Scoping Report on Resource Mobilisation for Environmental Mainstreaming
This report was commissioned by Agri-TAF to improve the team’s understanding of the availability of and modalities of accessing external sources of finance for mainstreaming environment and climate change into agriculture development in Rwanda. With a number of major investment programmes drawing to a close, the Ministry is keen to identify and tap into new sources of financial support. Of particular interest are the international climate funds which provide significant amounts of funding for mitigation and adaptation projects. Rwanda’s agriculture is well positioned to access these funds on both fronts as it is currently the largest emitting sector and because farmers are highly vulnerable to climate change due to their high dependence on rain-fed agriculture and other factors that limit their adaptive capacity such as the prevalence of rural poverty and land degradation.
Rwanda is eligible to receive funding from most of the climate funds due to its Least Developed Country (LDC) status. However, the most relevant fund to promote mainstreaming of environment and climate change concerns (as well as gender and nutrition considerations) into agricultural development in Rwanda is the Green Climate Fund (GCF). MINIRENA has been accredited as a national entity for the GCF (as well as the Adaptation Fund but Rwanda has reached the country cap so cannot access this fund at present) and this fund has direct financing modality so funds are disbursed directly through MINIRENA. The GoR is also pursuing enhanced direct access (EDA) status which will allow for accredited institutions to receive an allocation of GCF finance and then make their own decisions on how to program resources. Agriculture is likely to feature prominently in these plans. There are a number of pipeline GCF projects at various stages of development. The most advanced is an integrated projects planned for Gicumbi district which includes a tea resilience component. GCF has released preparatory funding of 1.5 million for a number of feasibility studies.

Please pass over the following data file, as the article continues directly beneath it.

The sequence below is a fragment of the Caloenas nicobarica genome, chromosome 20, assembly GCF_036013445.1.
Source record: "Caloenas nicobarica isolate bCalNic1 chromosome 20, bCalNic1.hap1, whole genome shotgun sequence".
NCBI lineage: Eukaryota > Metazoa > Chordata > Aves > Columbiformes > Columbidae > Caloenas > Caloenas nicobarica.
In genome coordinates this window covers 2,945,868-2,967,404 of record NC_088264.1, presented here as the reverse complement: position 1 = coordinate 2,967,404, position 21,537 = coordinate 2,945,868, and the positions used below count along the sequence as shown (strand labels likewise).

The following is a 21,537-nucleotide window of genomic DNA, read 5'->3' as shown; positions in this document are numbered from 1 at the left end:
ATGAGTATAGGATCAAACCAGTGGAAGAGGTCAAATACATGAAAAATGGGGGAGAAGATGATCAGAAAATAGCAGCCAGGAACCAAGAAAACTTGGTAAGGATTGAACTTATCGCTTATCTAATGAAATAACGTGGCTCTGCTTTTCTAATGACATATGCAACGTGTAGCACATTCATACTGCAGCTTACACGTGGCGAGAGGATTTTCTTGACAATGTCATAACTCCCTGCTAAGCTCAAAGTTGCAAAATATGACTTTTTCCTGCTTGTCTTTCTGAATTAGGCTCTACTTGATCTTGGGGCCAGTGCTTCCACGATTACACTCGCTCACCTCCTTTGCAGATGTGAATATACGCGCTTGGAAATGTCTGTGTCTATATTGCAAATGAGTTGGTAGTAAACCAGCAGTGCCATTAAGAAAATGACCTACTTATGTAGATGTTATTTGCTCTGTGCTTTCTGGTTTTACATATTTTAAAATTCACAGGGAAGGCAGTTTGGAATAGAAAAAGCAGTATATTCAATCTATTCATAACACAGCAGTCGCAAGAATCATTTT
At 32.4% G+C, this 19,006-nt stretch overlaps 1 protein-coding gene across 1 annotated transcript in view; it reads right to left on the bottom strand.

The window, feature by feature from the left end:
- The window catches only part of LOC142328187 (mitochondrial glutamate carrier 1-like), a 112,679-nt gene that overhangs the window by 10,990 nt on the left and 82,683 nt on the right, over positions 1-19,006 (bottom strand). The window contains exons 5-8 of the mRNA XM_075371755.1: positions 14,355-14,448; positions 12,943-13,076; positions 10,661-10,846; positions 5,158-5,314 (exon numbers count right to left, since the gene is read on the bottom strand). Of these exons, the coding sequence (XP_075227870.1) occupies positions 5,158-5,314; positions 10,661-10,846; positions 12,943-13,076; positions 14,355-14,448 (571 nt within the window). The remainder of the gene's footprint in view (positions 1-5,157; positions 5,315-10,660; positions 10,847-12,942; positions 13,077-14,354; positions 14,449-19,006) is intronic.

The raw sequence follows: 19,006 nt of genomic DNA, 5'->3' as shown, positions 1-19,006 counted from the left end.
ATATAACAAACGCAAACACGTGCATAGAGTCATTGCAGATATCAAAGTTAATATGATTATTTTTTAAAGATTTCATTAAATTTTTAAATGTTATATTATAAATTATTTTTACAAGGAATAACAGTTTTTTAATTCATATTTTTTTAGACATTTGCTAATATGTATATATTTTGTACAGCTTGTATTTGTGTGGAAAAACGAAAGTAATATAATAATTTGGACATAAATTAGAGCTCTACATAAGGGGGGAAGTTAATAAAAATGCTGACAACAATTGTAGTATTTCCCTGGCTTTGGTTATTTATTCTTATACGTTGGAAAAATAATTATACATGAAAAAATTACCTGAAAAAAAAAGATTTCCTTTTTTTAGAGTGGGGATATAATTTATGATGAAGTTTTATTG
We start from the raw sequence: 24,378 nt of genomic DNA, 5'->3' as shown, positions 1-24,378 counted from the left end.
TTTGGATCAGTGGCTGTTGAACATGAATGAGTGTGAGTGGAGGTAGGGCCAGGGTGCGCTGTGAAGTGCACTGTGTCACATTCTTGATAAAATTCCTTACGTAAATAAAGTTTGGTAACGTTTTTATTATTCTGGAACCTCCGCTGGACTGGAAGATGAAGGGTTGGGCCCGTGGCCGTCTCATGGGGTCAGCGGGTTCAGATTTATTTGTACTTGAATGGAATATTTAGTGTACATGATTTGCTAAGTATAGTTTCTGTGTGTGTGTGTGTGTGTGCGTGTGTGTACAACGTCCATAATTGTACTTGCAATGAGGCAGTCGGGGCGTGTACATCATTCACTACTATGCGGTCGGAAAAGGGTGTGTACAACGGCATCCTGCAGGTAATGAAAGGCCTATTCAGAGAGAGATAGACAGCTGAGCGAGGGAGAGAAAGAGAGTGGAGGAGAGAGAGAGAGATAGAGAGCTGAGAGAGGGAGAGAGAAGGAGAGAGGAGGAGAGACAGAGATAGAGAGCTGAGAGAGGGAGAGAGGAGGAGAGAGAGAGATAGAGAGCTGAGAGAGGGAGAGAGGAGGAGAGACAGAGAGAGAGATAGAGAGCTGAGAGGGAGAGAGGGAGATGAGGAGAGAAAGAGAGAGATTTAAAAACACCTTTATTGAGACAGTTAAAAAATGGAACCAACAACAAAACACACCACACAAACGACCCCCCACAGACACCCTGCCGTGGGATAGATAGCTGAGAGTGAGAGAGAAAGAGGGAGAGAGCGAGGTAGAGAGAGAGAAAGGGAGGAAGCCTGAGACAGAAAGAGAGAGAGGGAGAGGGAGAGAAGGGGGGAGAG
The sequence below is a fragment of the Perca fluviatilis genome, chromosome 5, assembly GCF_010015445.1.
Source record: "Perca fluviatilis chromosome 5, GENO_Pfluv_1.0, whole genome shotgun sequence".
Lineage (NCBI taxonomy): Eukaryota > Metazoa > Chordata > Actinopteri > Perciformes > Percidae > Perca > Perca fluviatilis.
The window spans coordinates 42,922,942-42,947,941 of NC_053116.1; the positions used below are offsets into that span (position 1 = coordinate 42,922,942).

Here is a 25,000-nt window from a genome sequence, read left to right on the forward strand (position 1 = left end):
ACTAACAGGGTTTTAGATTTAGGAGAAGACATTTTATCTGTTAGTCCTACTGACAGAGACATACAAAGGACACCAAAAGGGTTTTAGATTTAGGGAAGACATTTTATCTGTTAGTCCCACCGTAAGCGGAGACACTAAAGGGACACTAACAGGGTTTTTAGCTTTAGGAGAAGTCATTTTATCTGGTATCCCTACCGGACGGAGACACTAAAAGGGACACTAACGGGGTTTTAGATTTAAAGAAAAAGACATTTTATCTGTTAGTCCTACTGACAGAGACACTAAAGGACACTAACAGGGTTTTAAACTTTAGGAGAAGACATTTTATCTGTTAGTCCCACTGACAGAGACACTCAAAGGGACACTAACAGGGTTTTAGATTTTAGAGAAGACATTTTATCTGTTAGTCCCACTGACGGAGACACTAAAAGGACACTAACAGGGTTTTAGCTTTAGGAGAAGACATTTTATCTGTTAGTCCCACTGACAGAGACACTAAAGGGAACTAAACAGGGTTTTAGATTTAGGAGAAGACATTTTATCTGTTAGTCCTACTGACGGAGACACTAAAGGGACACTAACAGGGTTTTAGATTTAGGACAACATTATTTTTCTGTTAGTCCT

Rwanda has also been highly successful in accessing other international climate funds (including the USD 934.7 million Least Developed Countries Fund and the USD 3 billion Global Environment Facility), but MINAGRI’s engagement with these investments and plans has been quite limited so far despite these investments including significant agricultural components. Currently, the most significant and relevant of these is the Climate Investment Facility which has approved preparatory funding to develop a Strategic Plan for Climate Resilience (which includes climate smart agriculture) and an investment plan for a Forest Investment Programme (which includes agro-forestry). As there are currently no funds available in the CIF to finance the plans, financing these plans will ultimately depend on GCF funding. Hence as part of the preparatory process, the respective intermediary organisations, the World Bank and the African Development Bank are planning to develop two concept notes to seek funding the Green Climate Fund.